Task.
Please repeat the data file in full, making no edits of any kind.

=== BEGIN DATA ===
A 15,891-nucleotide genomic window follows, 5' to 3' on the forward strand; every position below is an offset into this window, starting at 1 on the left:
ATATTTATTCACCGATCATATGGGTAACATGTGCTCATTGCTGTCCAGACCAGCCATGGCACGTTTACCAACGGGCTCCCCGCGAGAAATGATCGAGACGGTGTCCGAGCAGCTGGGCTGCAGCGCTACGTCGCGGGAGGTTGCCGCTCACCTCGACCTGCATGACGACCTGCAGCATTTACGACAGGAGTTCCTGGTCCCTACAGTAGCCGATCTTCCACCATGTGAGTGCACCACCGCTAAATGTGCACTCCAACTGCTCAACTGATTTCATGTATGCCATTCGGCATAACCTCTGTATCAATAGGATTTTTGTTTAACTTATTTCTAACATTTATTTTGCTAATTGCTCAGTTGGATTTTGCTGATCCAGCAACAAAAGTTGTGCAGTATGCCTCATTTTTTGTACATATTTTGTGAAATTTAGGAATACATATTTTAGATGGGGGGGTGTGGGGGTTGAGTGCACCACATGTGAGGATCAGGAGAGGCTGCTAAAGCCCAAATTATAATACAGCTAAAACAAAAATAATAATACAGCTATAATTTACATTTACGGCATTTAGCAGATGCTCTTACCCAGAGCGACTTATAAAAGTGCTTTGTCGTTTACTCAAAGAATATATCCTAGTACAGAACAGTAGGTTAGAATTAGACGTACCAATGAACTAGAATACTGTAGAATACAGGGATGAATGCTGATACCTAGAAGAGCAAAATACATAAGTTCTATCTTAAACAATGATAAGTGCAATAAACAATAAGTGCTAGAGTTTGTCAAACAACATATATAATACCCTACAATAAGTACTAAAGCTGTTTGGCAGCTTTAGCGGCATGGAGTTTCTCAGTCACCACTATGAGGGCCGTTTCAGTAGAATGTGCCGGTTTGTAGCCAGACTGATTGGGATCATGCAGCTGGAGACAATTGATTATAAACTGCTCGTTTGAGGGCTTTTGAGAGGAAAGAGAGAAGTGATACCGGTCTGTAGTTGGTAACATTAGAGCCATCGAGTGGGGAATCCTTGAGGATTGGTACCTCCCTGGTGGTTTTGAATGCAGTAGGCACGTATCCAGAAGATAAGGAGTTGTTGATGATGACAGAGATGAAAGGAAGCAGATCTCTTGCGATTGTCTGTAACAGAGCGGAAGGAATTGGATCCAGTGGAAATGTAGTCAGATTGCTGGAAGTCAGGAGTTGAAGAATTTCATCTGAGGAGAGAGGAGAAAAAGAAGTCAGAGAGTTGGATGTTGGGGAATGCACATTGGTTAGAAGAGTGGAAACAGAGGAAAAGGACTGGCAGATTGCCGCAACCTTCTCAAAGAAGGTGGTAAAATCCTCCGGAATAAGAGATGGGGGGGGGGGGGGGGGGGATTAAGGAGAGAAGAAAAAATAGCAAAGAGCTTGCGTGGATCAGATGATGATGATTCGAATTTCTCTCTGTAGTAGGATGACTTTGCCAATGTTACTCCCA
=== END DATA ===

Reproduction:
A 15,891-nucleotide genomic window follows, 5' to 3' on the forward strand; every position below is an offset into this window, starting at 1 on the left:
ATATTTATTCACCGATCATATGGGTAACATGTGCTCATTGCTGTCCAGACCAGCCATGGCACGTTTACCAACGGGCTCCCCGCGAGAAATGATCGAGACGGTGTCCGAGCAGCTGGGCTGCAGCGCTACGTCGCGGGAGGTTGCCGCTCACCTCGACCTGCATGACGACCTGCAGCATTTACGACAGGAGTTCCTGGTCCCTACAGTAGCCGATCTTCCACCATGTGAGTGCACCACCGCTAAATGTGCACTCCAACTGCTCAACTGATTTCATGTATGCCATTCGGCATAACCTCTGTATCAATAGGATTTTTGTTTAACTTATTTCTAACATTTATTTTGCTAATTGCTCAGTTGGATTTTGCTGATCCAGCAACAAAAGTTGTGCAGTATGCCTCATTTTTTGTACATATTTTGTGAAATTTAGGAATACATATTTTAGATGGGGGGGTGTGGGGGTTGAGTGCACCACATGTGAGGATCAGGAGAGGCTGCTAAAGCCCAAATTATAATACAGCTAAAACAAAAATAATAATACAGCTATAATTTACATTTACGGCATTTAGCAGATGCTCTTACCCAGAGCGACTTATAAAAGTGCTTTGTCGTTTACTCAAAGAATATATCCTAGTACAGAACAGTAGGTTAGAATTAGACGTACCAATGAACTAGAATACTGTAGAATACAGGGATGAATGCTGATACCTAGAAGAGCAAAATACATAAGTTCTATCTTAAACAATGATAAGTGCAATAAACAATAAGTGCTAGAGTTTGTCAAACAACATATATAATACCCTACAATAAGTACTAAAGCTGTTTGGCAGCTTTAGCGGCATGGAGTTTCTCAGTCACCACTATGAGGGCCGTTTCAGTAGAATGTGCCGGTTTGTAGCCAGACTGATTGGGATCATGCAGCTGGAGACAATTGATTATAAACTGCTCGTTTGAGGGCTTTTGAGAGGAAAGAGAGAAGTGATACCGGTCTGTAGTTGGTAACATTAGAGCCATCGAGTGGGGAATCCTTGAGGATTGGTACCTCCCTGGTGGTTTTGAATGCAGTAGGCACGTATCCAGAAGATAAGGAGTTGTTGATGATGACAGAGATGAAAGGAAGCAGATCTCTTGCGATTGTCTGTAACAGAGCGGAAGGAATTGGATCCAGTGGAAATGTAGTCAGATTGCTGGAAGTCAGGAGTTGAAGAATTTCATCTGAGGAGAGAGGAGAAAAAGAAGTCAGAGAGTTGGATGTTGGGGAATGCACATTGGTTAGAAGAGTGGAAACAGAGGAAAAGGACTGGCAGATTGCCGCAACCTTCTCAAAGAAGGTGGTAAAATCCTCCGGAATAAGAGATGGGGGGGGGGGGGGGGGGGATTAAGGAGAGAAGAAAAAATAGCAAAGAGCTTGCGTGGATCAGATGATGATGATTCGAATTTCTCTCTGTAGTAGGATGACTTTGCCAATGTTACTCCCA